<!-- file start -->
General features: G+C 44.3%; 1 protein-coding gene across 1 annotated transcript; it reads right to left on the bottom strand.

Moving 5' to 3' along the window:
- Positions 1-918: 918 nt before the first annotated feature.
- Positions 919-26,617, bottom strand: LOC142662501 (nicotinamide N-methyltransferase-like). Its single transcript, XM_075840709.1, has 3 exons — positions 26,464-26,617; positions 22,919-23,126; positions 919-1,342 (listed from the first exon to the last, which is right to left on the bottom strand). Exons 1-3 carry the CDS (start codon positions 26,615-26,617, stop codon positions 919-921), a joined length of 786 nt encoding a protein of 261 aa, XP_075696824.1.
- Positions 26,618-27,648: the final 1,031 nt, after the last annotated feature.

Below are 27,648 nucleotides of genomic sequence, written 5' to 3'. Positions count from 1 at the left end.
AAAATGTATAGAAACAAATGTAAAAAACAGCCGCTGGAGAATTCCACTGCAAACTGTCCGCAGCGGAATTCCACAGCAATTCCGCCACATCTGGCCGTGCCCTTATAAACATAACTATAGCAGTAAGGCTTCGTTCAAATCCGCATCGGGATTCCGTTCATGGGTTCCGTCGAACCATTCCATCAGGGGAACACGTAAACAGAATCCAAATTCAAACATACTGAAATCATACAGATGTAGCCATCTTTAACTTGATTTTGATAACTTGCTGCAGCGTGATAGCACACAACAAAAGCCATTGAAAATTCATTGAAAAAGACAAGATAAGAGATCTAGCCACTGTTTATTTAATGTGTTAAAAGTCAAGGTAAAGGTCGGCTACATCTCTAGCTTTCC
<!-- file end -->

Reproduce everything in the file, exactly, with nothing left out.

General features: G+C 44.3%; 1 protein-coding gene across 1 annotated transcript; it reads right to left on the bottom strand.

Moving 5' to 3' along the window:
- Positions 1-918: 918 nt before the first annotated feature.
- Positions 919-26,617, bottom strand: LOC142662501 (nicotinamide N-methyltransferase-like). Its single transcript, XM_075840709.1, has 3 exons — positions 26,464-26,617; positions 22,919-23,126; positions 919-1,342 (listed from the first exon to the last, which is right to left on the bottom strand). Exons 1-3 carry the CDS (start codon positions 26,615-26,617, stop codon positions 919-921), a joined length of 786 nt encoding a protein of 261 aa, XP_075696824.1.
- Positions 26,618-27,648: the final 1,031 nt, after the last annotated feature.

Below are 27,648 nucleotides of genomic sequence, written 5' to 3'. Positions count from 1 at the left end.
AAAATGTATAGAAACAAATGTAAAAAACAGCCGCTGGAGAATTCCACTGCAAACTGTCCGCAGCGGAATTCCACAGCAATTCCGCCACATCTGGCCGTGCCCTTATAAACATAACTATAGCAGTAAGGCTTCGTTCAAATCCGCATCGGGATTCCGTTCATGGGTTCCGTCGAACCATTCCATCAGGGGAACACGTAAACAGAATCCAAATTCAAACATACTGAAATCATACAGATGTAGCCATCTTTAACTTGATTTTGATAACTTGCTGCAGCGTGATAGCACACAACAAAAGCCATTGAAAATTCATTGAAAAAGACAAGATAAGAGATCTAGCCACTGTTTATTTAATGTGTTAAAAGTCAAGGTAAAGGTCGGCTACATCTCTAGCTTTCC